I’m still not used to saying “fiancé” but “my betrothed” confuses people and takes up too many characters on twitter.

We’re still deciding what kind of wedding we want — both of us have the same financial values, so it’s hard to think of spending tens of thousands of dollars on a single day. On the other hand, it’s hard for me to turn down the opportunity to throw a really big party ;) We haven’t set a date, but we’re thinking Fall 2015. Right now I’m in a rush to find a decent venue for that time. Many I’ve called area already booked for Sept/Oct next year, and I’m hesitant to go later because there will be snow on the ground.

I don’t know how much I’ll be blogging about wedding planning.

Firstly, because I know enough about the wedding industry to be an unwilling participant in much of the nonsense beyond a decent dinner and an open bar. I don’t care. I just don’t freaking care about bridesmaids and wedding colors and centrepieces and having a Say-Yes-To-The-Dress moment. This isn’t new: I’ve been singing this tune since 2011.

Secondly, because I’m so sick of reading “frugal wedding” posts (sorry recently married PF blog friends!) that I can’t justify contributing to the collection. There are hundreds, possibly thousands, of personal finance blogs that have done excellent posts on how to save money on your wedding. You don’t need me here, kids.

That said, I do have a lot to say about getting married, so I’ll be blogging about that soon.

We’ve been sharing finances since we moved in together, but now that we’ve committed to sharing a life together, we’re now sharing major financial goals. The first?

We’re saving six-figures for a down-payment on a home.

If you think that number is totally ridic, I don’t blame you. But I recently blogged about real estate prices where we live, and $100,000 is an appropriate sum to ensure we’re putting over 20% down. It’s important to pay for at least 20% of your home’s value in the down-payment to avoid insurance fees. By putting 20% down (or more, depending on the final purchase price), we’re ensuring a lower monthly payment, a more affordable mortgage, and starting with a strong equity stake in our first property.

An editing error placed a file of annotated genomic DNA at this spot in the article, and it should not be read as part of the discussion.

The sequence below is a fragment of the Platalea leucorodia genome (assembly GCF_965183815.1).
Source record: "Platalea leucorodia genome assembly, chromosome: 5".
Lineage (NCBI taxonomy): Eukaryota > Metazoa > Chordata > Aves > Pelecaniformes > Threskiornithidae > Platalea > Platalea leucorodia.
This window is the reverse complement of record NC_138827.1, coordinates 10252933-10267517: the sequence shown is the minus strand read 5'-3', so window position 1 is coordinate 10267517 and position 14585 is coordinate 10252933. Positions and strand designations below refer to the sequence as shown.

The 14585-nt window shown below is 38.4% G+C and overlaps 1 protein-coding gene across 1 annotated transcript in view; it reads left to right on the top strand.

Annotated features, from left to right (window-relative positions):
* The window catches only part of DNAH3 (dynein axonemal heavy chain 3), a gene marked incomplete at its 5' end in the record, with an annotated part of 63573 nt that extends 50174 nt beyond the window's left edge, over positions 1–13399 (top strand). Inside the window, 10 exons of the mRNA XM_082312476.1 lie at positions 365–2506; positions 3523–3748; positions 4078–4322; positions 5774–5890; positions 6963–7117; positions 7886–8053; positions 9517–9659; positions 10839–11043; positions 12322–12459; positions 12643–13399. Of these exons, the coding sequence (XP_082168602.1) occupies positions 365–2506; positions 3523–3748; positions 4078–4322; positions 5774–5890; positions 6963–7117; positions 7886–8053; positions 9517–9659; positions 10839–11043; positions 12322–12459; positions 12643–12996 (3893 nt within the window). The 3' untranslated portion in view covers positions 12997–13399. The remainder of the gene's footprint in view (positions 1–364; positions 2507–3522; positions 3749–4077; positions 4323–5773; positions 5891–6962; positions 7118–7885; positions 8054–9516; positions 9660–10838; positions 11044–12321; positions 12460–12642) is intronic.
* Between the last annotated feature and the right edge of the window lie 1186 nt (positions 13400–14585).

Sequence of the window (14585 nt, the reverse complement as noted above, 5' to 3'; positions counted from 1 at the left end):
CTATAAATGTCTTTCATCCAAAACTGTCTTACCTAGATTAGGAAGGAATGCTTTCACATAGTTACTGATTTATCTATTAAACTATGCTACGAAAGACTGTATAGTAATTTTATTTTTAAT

How are we going to save such a large sum in 2-3 years?

The most obvious way is there’s two of us contributing, which means we each need to save $50,000. $50,000 is still a big number, but it’s not nearly as intimidating as $100K. Both my fiancé (god, still so weird to say that) and I are savers, so we’re not starting from scratch, and there are some tools to help us:

Each of us can withdraw up to $25,000 from our RRSPs under the first-time homebuyers plan to be used as a down-payment, giving us $50,000 together. I’ve set a personal goal to get my RRSPs to $100,000 by age 33, which means withdrawing $25,000 (that I have to pay back within 15 years) will not eviscerate my retirement accounts. Options like this are available all over the world, such as the Homestart first home buyers grant Perth, so it’s worthwhile to see what’s available where you live. It is very important to me NOT to have all my funds in one place, and that includes a home. Since I’ve already saved a significant amount of money in my RRSPs, my goal right now is rebalancing so I don’t have to sell more profitable investments, such as stocks, when I make the withdrawal under the first-time homebuyers plan. I’m hoping my RRSP withdrawal under the HBP will be primarily cash and a low-cost mutual fund, with the bulk of my retirement savings remaining in stocks and ETFs. I recently bought a 2-year GIC RRSP to plan for this.

This leaves only $25,000 each to save up outside of our RRSPs. Now, don’t get me wrong, $25,000 is not petty change, but with a 2 or 3 year timeframe it’s very manageable — mostly, again, because we’re not starting from zero. The TFSA contribution limit is currently at $31,000 with another $5,500 to be added for 2016. Since I withdrew a ton of money out of my TFSA over the past 1.5 years to go back to school for my MBA, I’m actually not sure if I’ll be able to max out my TFSA in the next 2-3 years since now I have to catch up and save up to the new contribution limits, but at least I can get over $25,000. Again, I am hesitant to sell profitable investments like stocks and ETFs or wipe out my Emergency Fund which I also keep in my TFSA, but it’s still the best account tax-wise for saving, so it’s better to put my down-payment fund money here than anywhere else.

When we buy a house and how much we put down will depend on a lot more than just saving up $100,000 — such as market fluctuations, interest rate changes, and even what city we live in (I think we’ll stay in Calgary, but I’d be open to moving to another major Canadian city if our jobs took us there). In the meantime, saving now means being prepared to take advantage of opportunities later.

What are your thoughts on our $100,000 down-payment? How much did you save for your first home? What are your strategies for putting money away?